Mark Dixon is asking what some common success/failure factors might be for Identity Management projects.
To me, talking about success/failure of an IdM project is like talking about success/failure of a home plumbing renovation. Technically the project is a success once the water starts flowing — but the real story is in how long you went before you could take that first shower, how much $$ you had to lavish on the project, and whether you had to rip the drywall out again a week later.
I think the essential problem lies in the fact that IdM tools are built and sold on the strength of their ability to handle common, well-understood business scenarios, but the companies that try to implement such tools are messy conglomerations of systems and process with almost as many exceptions as there are rules.
My experience has been that the companies most likely to get into trouble are:
- Companies with long & varied histories of mergers & acquisitions.
- Companies with fractured lines of communication between different provisioning entities.
- Companies with executives who *think* the business processes are straightforward but don’t take the time to dig any deeper.
- Companies who are afraid or unable to take action when business process problems become evident during attempts to automate.
My strongest advice for companies starting IdM projects is: know your business processes and survey your repository content & structure to determine conformance to those processes before you try to assign a cost or a length to your project. Otherwise, what’s really happening is that you are giving your IdM project a bad rap – because they are having to perform both a business process audit and a technical implementation of the results all in one go, and when that happens, timelines slip.
Look at the small things – that is what will drag you down. Look at things like identifier life cycles across different systems, like identifier length limitations, especially on legacy systems, look at case sensitivity and encodings (ie Latin-1, UTF-8) of both names and identifiers across systems (especially mail systems, and even if you don’t believe that anyone in your company has a name that uses fancy characters), look at how geographically diverse your AD forest is and understand what the processes for choosing the fileshare that home directories & mailboxes get allocated onto, as well as whether those allocations or other business process decisions depend on departmental or locational data. If they do depend on departmental or locational data, is that data actually present in reliable format and in a consistent way from a data repository? This last question is CRITICAL – because if the only way a user gets placed on the right fileshare, or into the right groups is due to the fact that the person who enters the data into the system “just knows” where the right place is… well that’s tough to emulate in a system, and you had better anticipate a little consternation from the deployment team.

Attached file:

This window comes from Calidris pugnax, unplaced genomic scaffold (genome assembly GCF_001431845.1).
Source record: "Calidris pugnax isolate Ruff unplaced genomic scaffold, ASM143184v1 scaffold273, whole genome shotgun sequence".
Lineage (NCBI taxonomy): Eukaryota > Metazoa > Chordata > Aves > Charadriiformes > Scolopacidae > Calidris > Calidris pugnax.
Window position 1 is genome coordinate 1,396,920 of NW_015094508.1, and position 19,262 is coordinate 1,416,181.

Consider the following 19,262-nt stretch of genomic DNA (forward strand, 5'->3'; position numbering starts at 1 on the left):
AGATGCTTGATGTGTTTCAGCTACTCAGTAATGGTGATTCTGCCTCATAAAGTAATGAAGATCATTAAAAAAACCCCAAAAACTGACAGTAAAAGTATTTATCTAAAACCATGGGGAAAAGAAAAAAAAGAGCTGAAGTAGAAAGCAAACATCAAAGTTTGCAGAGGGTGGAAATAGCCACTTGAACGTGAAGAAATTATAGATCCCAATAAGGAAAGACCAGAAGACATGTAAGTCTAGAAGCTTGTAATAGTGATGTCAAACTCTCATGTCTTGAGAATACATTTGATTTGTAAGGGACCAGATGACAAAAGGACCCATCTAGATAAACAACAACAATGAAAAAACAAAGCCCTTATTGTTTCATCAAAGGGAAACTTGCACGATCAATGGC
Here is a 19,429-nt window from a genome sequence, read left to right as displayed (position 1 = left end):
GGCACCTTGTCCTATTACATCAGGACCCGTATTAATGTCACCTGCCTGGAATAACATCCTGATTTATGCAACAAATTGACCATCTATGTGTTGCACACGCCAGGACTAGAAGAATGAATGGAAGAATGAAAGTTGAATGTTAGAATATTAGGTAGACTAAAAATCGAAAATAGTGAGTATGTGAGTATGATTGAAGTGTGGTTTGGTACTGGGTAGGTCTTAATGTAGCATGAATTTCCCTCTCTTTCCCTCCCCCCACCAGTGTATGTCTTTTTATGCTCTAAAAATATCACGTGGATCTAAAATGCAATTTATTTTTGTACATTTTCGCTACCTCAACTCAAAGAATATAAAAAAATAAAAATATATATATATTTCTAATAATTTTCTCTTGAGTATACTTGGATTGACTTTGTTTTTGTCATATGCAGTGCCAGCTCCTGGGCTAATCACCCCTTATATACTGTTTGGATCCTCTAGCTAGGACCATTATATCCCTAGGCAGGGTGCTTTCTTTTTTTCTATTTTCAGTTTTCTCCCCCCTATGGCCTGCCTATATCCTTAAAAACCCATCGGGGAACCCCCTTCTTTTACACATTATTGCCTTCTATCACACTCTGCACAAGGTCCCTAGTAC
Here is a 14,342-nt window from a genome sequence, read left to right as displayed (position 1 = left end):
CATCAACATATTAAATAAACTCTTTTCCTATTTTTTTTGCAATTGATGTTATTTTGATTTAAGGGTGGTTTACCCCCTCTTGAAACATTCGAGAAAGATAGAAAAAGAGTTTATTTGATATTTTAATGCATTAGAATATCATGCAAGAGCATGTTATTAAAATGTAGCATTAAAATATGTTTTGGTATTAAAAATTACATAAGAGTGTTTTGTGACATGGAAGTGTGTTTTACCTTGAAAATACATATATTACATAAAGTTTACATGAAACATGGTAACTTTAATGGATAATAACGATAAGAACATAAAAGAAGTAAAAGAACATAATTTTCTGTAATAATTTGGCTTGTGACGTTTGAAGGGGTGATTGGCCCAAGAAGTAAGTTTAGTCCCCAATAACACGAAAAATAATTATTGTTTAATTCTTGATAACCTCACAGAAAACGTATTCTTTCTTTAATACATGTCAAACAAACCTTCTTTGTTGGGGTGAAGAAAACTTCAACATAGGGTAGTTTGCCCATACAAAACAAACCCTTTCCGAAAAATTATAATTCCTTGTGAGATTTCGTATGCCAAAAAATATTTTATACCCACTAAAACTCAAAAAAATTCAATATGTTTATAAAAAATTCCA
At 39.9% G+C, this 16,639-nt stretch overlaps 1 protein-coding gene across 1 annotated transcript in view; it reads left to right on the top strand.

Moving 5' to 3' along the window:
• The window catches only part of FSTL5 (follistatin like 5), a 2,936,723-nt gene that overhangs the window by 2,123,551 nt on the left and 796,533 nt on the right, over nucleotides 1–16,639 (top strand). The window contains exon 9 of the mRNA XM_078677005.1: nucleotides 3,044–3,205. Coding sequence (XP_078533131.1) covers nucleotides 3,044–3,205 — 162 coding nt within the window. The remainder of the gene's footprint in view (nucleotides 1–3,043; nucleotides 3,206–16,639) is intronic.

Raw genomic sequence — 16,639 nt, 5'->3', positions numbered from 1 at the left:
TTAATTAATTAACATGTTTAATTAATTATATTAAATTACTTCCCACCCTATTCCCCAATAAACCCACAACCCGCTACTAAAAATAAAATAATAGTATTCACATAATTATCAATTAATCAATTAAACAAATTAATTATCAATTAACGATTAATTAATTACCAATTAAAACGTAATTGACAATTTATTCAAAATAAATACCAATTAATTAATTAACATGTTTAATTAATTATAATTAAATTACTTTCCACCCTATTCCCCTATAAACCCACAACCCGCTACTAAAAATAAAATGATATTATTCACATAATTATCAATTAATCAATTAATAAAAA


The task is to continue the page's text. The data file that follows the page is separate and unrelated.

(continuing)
The bottom line is, garbage in, garbage out:
- the complexity of your IdM project is directly related to the complexity of your business processes, especially those that are non-standard, or that have multiple originations.
- the initial length & cost of your project will be related to how much/badly your company diverges from the common scenarios covered by IdM tools.
- the likelihood that you will stay on-time and on-budget within that project depends on how close your initial understanding of the gotchas and exceptions are to the reality of your specific situation, and how good you are at forecasting what time will be needed to deal with all the things out there that you haven’t found yet.
Not that I have strong opinions on this subject or anything :-D
Thanks, Pamela for your comments. You are right on target with your comments.
I’ll try to add a corollary.
After you know your business practices, get software that can be adjusted and configured to align with them. Do not buy software that requires you to make significant changes in your business practices, no matter how wonderful that software is.
Eric, I have to disagree with your corollary. It happens quite often that software integration projects illuminate business processes that *should* change — not because the software dictates it, but because the business process is poor in the first place.
Also, very few businesses are going to find software that 100% aligns with their business processes. Companies need to understand that there is always integration work, the question is just how much and is it worth it.
I know what you mean, Pam. And I can’t argue with you. I can give you an example of what I’m trying to talk about, though.
Consider PKI software. The vendor tells you that you need a Registration Authority (RA). What gets lost in many enterprises is that the enterprise already has one, and has had one for years. In universities, there has always been a business process called enrollement and matriculation for students. But what always seems to happen is that a new business function and office is created that’s called an “RA”. The result is that students have yet another place to report to become part of the university. Often, this is encouraged (a softer word than dictated) by the software and the vendor.
I think we are in cozy agreement on the main, and by far the most important, point. Understand your business processes!
I too think we are in cozy agreement on the main point – and it’s really interesting to hear about the cases where the edges get frayed, too – thanks for the example.